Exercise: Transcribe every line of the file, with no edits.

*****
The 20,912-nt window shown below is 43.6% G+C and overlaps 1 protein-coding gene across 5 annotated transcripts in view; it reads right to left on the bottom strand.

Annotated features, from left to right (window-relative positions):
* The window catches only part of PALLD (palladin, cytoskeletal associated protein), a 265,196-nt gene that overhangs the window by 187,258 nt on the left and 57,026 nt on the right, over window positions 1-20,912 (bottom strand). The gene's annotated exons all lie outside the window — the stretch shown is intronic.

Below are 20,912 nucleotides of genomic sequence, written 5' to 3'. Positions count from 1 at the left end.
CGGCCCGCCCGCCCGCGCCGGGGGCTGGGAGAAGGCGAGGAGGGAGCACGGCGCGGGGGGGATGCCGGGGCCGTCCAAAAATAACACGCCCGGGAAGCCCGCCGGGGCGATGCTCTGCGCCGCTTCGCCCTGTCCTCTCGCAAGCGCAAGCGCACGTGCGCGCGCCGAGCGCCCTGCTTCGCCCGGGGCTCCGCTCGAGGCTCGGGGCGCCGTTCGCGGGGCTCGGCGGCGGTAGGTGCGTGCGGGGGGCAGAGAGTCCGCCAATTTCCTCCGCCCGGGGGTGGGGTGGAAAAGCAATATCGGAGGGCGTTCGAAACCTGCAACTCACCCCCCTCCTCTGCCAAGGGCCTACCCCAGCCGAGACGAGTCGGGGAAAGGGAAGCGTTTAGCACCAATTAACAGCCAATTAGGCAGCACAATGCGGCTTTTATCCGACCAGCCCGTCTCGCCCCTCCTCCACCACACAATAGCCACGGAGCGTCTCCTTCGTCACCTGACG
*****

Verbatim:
The 20,912-nt window shown below is 43.6% G+C and overlaps 1 protein-coding gene across 5 annotated transcripts in view; it reads right to left on the bottom strand.

Annotated features, from left to right (window-relative positions):
* The window catches only part of PALLD (palladin, cytoskeletal associated protein), a 265,196-nt gene that overhangs the window by 187,258 nt on the left and 57,026 nt on the right, over window positions 1-20,912 (bottom strand). The gene's annotated exons all lie outside the window — the stretch shown is intronic.

Below are 20,912 nucleotides of genomic sequence, written 5' to 3'. Positions count from 1 at the left end.
CGGCCCGCCCGCCCGCGCCGGGGGCTGGGAGAAGGCGAGGAGGGAGCACGGCGCGGGGGGGATGCCGGGGCCGTCCAAAAATAACACGCCCGGGAAGCCCGCCGGGGCGATGCTCTGCGCCGCTTCGCCCTGTCCTCTCGCAAGCGCAAGCGCACGTGCGCGCGCCGAGCGCCCTGCTTCGCCCGGGGCTCCGCTCGAGGCTCGGGGCGCCGTTCGCGGGGCTCGGCGGCGGTAGGTGCGTGCGGGGGGCAGAGAGTCCGCCAATTTCCTCCGCCCGGGGGTGGGGTGGAAAAGCAATATCGGAGGGCGTTCGAAACCTGCAACTCACCCCCCTCCTCTGCCAAGGGCCTACCCCAGCCGAGACGAGTCGGGGAAAGGGAAGCGTTTAGCACCAATTAACAGCCAATTAGGCAGCACAATGCGGCTTTTATCCGACCAGCCCGTCTCGCCCCTCCTCCACCACACAATAGCCACGGAGCGTCTCCTTCGTCACCTGACG